Pre-existing polymerase-specific T cells expand in abortive seronegative SARS-CoV-2.
Diniz, Mariana O
Amin, Oliver E
Tan, Anthony T
Tan, Cedric CS
Jensen, Melanie P
Altmann, Daniel M
Treibel, Thomas A
Moon, James C
Springer Science and Business Media LLC
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Swadling, L., Diniz, M. O., Schmidt, N. M., Amin, O. E., Chandran, A., Shaw, E., Pade, C., et al. (2022). Pre-existing polymerase-specific T cells expand in abortive seronegative SARS-CoV-2.. Nature, 601 (7891), 110-117. https://doi.org/10.1038/s41586-021-04186-8
Individuals with potential exposure to severe acute respiratory syndrome coronavirus 2 (SARS-CoV-2) do not necessarily develop PCR or antibody positivity, suggesting that some individuals may clear subclinical infection before seroconversion. T cells can contribute to the rapid clearance of SARS-CoV-2 and other coronavirus infections1-3. Here we hypothesize that pre-existing memory T cell responses, with cross-protective potential against SARS-CoV-2 (refs. 4-11), would expand in vivo to support rapid viral control, aborting infection. We measured SARS-CoV-2-reactive T cells, including those against the early transcribed replication-transcription complex (RTC)12,13, in intensively monitored healthcare workers (HCWs) who tested repeatedly negative according to PCR, antibody binding and neutralization assays (seronegative HCWs (SN-HCWs)). SN-HCWs had stronger, more multispecific memory T cells compared with a cohort of unexposed individuals from before the pandemic (prepandemic cohort), and these cells were more frequently directed against the RTC than the structural-protein-dominated responses observed after detectable infection (matched concurrent cohort). SN-HCWs with the strongest RTC-specific T cells had an increase in IFI27, a robust early innate signature of SARS-CoV-2 (ref. 14), suggesting abortive infection. RNA polymerase within RTC was the largest region of high sequence conservation across human seasonal coronaviruses (HCoV) and SARS-CoV-2 clades. RNA polymerase was preferentially targeted (among the regions tested) by T cells from prepandemic cohorts and SN-HCWs. RTC-epitope-specific T cells that cross-recognized HCoV variants were identified in SN-HCWs. Enriched pre-existing RNA-polymerase-specific T cells expanded in vivo to preferentially accumulate in the memory response after putative abortive compared to overt SARS-CoV-2 infection. Our data highlight RTC-specific T cells as targets for vaccines against endemic and emerging Coronaviridae.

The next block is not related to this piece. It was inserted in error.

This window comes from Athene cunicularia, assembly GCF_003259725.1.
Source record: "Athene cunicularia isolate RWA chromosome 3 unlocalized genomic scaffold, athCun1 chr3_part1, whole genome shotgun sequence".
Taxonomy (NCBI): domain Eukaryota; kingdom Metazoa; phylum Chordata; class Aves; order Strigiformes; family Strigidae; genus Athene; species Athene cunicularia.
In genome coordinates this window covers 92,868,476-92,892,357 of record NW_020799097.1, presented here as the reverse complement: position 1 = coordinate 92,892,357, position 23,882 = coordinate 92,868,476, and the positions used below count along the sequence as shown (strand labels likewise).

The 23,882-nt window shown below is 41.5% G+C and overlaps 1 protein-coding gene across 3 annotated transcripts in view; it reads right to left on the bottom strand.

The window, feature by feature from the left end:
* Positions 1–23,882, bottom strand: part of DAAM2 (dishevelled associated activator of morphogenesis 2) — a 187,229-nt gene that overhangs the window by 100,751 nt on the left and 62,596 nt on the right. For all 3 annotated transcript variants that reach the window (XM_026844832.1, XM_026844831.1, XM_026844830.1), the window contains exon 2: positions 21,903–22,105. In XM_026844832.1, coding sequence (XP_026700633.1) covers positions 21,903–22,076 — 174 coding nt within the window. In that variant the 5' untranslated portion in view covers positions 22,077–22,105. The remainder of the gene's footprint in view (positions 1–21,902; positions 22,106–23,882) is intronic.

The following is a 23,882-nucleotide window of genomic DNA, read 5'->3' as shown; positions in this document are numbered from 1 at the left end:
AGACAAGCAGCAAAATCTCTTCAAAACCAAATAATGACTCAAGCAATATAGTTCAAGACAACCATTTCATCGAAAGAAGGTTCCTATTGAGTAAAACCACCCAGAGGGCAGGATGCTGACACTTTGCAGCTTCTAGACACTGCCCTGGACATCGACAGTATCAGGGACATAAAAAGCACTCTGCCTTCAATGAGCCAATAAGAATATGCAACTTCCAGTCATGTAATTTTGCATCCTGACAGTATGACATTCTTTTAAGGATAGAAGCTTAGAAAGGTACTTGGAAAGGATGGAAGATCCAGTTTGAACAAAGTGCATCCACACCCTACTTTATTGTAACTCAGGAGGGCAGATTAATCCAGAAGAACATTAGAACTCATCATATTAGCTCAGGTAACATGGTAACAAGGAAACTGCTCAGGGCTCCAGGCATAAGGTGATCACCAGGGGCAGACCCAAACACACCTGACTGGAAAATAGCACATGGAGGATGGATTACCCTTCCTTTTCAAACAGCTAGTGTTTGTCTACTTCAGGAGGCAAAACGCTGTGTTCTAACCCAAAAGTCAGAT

Article, /631/250/2152/1566/1571, /631/250/254, /631/250/1619/554, /631/326/596/4130, /13/1, /13/31, /13/106, /82/75, article
External DOI: https://doi.org/10.1038/s41586-021-04186-8
This record's URL: https://www.repository.cam.ac.uk/handle/1810/333055